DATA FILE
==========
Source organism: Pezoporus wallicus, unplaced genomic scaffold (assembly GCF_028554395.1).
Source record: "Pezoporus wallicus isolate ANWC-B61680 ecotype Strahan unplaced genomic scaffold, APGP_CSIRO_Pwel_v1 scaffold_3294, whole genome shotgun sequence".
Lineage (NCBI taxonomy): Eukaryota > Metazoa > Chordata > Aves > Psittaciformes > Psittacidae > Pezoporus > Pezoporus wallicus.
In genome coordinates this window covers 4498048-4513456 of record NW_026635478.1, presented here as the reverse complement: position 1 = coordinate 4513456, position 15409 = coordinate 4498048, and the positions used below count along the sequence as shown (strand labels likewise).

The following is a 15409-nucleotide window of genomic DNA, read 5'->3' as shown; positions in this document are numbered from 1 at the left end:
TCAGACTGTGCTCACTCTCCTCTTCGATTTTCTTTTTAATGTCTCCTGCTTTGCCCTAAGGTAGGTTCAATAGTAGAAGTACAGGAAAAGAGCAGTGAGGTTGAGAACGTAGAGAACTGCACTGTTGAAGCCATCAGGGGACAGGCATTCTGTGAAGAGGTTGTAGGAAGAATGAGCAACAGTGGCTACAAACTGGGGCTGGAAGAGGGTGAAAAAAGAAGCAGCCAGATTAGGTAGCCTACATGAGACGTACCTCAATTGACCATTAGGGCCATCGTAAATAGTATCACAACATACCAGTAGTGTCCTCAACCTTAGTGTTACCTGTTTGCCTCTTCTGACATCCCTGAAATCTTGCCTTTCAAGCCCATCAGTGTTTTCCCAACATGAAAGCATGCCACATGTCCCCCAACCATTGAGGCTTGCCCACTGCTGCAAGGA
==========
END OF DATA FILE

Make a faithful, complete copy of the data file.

Source organism: Pezoporus wallicus, unplaced genomic scaffold (assembly GCF_028554395.1).
Source record: "Pezoporus wallicus isolate ANWC-B61680 ecotype Strahan unplaced genomic scaffold, APGP_CSIRO_Pwel_v1 scaffold_3294, whole genome shotgun sequence".
Lineage (NCBI taxonomy): Eukaryota > Metazoa > Chordata > Aves > Psittaciformes > Psittacidae > Pezoporus > Pezoporus wallicus.
In genome coordinates this window covers 4498048-4513456 of record NW_026635478.1, presented here as the reverse complement: position 1 = coordinate 4513456, position 15409 = coordinate 4498048, and the positions used below count along the sequence as shown (strand labels likewise).

The following is a 15409-nucleotide window of genomic DNA, read 5'->3' as shown; positions in this document are numbered from 1 at the left end:
TCAGACTGTGCTCACTCTCCTCTTCGATTTTCTTTTTAATGTCTCCTGCTTTGCCCTAAGGTAGGTTCAATAGTAGAAGTACAGGAAAAGAGCAGTGAGGTTGAGAACGTAGAGAACTGCACTGTTGAAGCCATCAGGGGACAGGCATTCTGTGAAGAGGTTGTAGGAAGAATGAGCAACAGTGGCTACAAACTGGGGCTGGAAGAGGGTGAAAAAAGAAGCAGCCAGATTAGGTAGCCTACATGAGACGTACCTCAATTGACCATTAGGGCCATCGTAAATAGTATCACAACATACCAGTAGTGTCCTCAACCTTAGTGTTACCTGTTTGCCTCTTCTGACATCCCTGAAATCTTGCCTTTCAAGCCCATCAGTGTTTTCCCAACATGAAAGCATGCCACATGTCCCCCAACCATTGAGGCTTGCCCACTGCTGCAAGGA